The history of permittable shows a similar path of decline. Though it did have a definition in our 1934 Unabridged edition, it was given simply as “Permissible. Rare.” There is some 16th- and 17th-century use, interchangeable with permissible, but recent evidence shows the development of a narrow sense, meaning “satisfying the requirements for a permit,” such as “permittable architectural plans.”
'Transmissible' in Legal and Medical Usage
Transmissible is an interesting case: it’s the only one of these words that has survived in form but has changed in meaning (or at least context) along the way. Today, transmissible is nearly always used in the context of contagious diseases:
an easily transmissible STD
influenza virus could become transmissible in mammals
transmissible from parent to child
the disease is not transmissible to other species
But originally, in the 17th century, before we had a more scientific understanding of how diseases are spread, transmissible nearly always referred to the inheritance of property or titles, often in legal documents and wills, where a word like transferable would be used today.
Another limitation is, when it is the meaning of the testator, that the executors or administrators of the legatatie shal haue the legacie, notwithstanding the death of the legatarie in the meane time, for then the vncertaintie of the time dooth not make the disposition conditional, because the testator maie if he will, make that transmissible, which otherwise is vntransmissible.
— Henry Swinburne, A briefe treatise of testaments and last willes very profitable to be vnderstoode of all the subiects of this realme of England, 1591
Insomuch as he, who for his knowledge or antiquity, hath any preheminence ouer the other Ministers, it is an inherent authoritie for time of life, not transmissible from him to his Successors.
— Etienne Pasquier, The Iesuites catechisme, 1602
That’s what makes transmissible stand apart: it has moved from legal usage to medical usage almost entirely (although it is still occasionally seen in probate law, a legacy of its origins). Transmittable is far and away the most common “competing form” of this category of adjective, but its success is only partial: transmissible is used 5 ½ times more frequently than transmittable in the News on the Web Corpus (NOW) and 25 times more frequently in Merriam-Webster’s database of collected citations.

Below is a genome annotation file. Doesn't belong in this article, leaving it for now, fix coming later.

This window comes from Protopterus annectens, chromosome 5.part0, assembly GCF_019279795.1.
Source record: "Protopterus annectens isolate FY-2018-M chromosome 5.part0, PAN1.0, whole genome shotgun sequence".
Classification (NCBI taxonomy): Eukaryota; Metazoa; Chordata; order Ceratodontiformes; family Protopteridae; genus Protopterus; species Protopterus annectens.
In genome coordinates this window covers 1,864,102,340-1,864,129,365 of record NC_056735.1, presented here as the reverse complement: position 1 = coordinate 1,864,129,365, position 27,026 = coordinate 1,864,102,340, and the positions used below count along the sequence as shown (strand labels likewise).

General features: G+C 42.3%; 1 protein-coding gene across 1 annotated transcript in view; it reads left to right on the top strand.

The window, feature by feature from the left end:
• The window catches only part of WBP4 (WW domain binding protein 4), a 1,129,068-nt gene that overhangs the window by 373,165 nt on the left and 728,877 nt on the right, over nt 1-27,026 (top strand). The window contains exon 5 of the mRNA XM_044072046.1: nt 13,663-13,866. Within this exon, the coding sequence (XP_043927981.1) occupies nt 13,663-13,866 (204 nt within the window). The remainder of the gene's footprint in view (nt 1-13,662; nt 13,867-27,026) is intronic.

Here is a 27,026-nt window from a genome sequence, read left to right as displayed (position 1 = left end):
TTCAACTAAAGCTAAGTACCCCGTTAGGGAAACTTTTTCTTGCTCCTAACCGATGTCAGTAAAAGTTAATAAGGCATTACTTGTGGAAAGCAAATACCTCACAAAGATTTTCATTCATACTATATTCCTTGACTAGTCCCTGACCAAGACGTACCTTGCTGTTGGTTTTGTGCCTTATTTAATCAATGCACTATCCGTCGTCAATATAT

Use of 'Transmittable'
Like admittable and submittable, transmittable is used in a few situations where transmissible is not, notably in technological contexts discussing light, sound, or data where the corresponding noun is transmission whereas in medical contexts the language tends to shift toward words like contagion.
Other etymologically parallel words include omit and omissible and submit and submissible. Of course, omittable and submittable are plausible forms, though both are too rare to appear in our dictionaries. Some current evidence of submittable shows a narrow use corresponding to submit when it means “to present or propose to another for review, consideration, or decision” (as in “to submit an academic paper”). The reason for this comparative lack of competition of forms for omissible and submissible is likely that they came much later to the language, in the 18th and 19th centuries—well into the era of dictionaries and standardization.
It turns out that, once reference books became a common tool for writers, those writers checked when in doubt in order to find which word is permissible.